TSMC’s US$240 billion rout sees no sign of ending as Goldman, HSBC lower price target amid bleak outlook for chip industry
- At least eight analysts have cut their share-price estimates for the world’s biggest contract semiconductor chip maker this month, according to Bloomberg data
- TSMC and other major peers have fallen out of favour after the US once again tightened its curbs on exports of advanced semiconductors to China
The bearish mood was preceded by a retreat among some of the biggest money managers. BlackRock, which manages about US$8 trillion of assets, sold 51 million TSMC shares in recent regulatory filings, while funds managed by Invesco and JPMorgan Chase also pared their holdings.
TSMC fell 3.6 per cent to NT$397 in Taipei on Monday, after sliding to NT$395 last week, the lowest level since July 2020. Still, the stock has lost a third of its value this year, larger than the 28 per cent drop in the Taiex index.
TSMC is the most valuable constituent of the benchmark gauge, with a commanding 26 per cent weighting. Its third-quarter results beat estimates, but was overshadowed by a decision to cut its 2022 target for capital expenditure by 10 per cent in a sign of weakening demand.
TSMC and other major chip makers have quickly fallen out of favour with traders after the US once again tightened its curbs on exports of semiconductors to China earlier this month. The new restrictions cover exports of some chips used in artificial intelligence and supercomputing as well as sales of semiconductor manufacturing equipment to any Chinese company.
“Historically, a sharp decline in semiconductor sales usually presages a global recession,” strategists at Alpine Macro wrote in an October 17 report. “Longer term, we see the potential for widespread price destruction in the semis sector.”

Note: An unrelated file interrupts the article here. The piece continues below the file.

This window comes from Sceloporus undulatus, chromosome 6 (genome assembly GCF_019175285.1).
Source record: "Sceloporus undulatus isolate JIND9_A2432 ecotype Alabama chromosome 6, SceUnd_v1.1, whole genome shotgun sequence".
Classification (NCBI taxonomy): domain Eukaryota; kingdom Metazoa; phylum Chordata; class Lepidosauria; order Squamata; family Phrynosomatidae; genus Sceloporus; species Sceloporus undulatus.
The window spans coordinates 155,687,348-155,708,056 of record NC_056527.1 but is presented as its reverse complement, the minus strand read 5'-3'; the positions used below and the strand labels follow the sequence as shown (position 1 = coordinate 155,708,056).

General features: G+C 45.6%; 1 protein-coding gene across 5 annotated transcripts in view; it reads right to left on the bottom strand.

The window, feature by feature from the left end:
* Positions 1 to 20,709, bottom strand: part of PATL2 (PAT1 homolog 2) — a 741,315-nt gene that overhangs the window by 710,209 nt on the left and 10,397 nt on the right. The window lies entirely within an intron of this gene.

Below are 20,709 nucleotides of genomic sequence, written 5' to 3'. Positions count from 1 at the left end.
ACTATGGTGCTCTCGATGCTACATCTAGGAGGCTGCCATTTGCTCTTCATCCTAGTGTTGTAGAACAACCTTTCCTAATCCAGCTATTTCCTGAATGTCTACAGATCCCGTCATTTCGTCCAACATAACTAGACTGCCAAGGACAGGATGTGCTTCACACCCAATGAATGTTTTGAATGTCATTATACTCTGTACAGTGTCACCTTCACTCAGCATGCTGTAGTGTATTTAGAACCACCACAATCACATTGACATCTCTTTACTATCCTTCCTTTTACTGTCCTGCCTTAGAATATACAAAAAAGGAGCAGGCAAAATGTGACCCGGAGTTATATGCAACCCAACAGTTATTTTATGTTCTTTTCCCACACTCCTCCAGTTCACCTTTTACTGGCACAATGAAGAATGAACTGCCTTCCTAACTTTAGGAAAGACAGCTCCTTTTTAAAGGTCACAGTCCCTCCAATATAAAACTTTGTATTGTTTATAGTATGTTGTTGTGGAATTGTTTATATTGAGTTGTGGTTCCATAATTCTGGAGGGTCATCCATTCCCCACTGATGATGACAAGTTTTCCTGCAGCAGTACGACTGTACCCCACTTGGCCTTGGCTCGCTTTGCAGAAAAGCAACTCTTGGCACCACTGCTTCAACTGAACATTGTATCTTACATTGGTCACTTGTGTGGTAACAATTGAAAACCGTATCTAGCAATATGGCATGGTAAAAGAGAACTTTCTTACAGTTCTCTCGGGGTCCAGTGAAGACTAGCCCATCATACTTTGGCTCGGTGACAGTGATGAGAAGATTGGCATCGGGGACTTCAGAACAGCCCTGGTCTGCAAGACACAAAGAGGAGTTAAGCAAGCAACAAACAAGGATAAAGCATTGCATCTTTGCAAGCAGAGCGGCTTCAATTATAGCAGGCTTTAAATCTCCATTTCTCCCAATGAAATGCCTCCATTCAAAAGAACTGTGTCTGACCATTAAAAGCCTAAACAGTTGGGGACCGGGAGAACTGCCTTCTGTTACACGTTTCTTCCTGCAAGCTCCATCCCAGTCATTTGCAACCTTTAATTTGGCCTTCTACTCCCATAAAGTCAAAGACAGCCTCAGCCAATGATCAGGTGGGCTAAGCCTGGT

The Taiwan stock market has also faced the military threat from China, which regards the island as a renegade province, following visits by US politicians and lawmakers. The fate of TSMC is often tied to Taiwan’s relations with Beijing, though the island’s top officials have played down the issue.
“If you understand the ecosystem of TSMC, the comments out there are unrealistic,” Bloomberg reported Chen Ming-tong, director general of Taiwan’s National Security Bureau, as saying last week. “Even if China got a hold of the golden hen, it won’t be able to lay golden eggs.”
TSMC has a consensus 12-month price target of NT$630.45, implying a 52 per cent gain from Friday’s close, according to the estimates of 32 analysts tracked by Bloomberg. Analysts have been lowering their projections for TSMC’s stock price since February, when the consensus peaked at NT$850.53.
To be sure, some analysts are bullish on TSMC when looking at a more distant horizon, arguing the stock is undervalued and product demand will remain strong in the long term. The company is valued at 10.3 times estimated earnings, the cheapest in seven years, according to Bloomberg.
Yet, the stock will be in for more volatility at least in the foreseeable future as escalating geopolitical tensions further undermine confidence, according to Lee at Morningstar.
“Short-term uncertainties over foundry demand will increase, as China is the world’s second-largest cloud computing market, and local cloud service providers may struggle to secure chips for their expansion initiatives,” Lee added. “The new shock may further dampen sentiment in a sector that is already ravaged by weak consumer electronics demand.”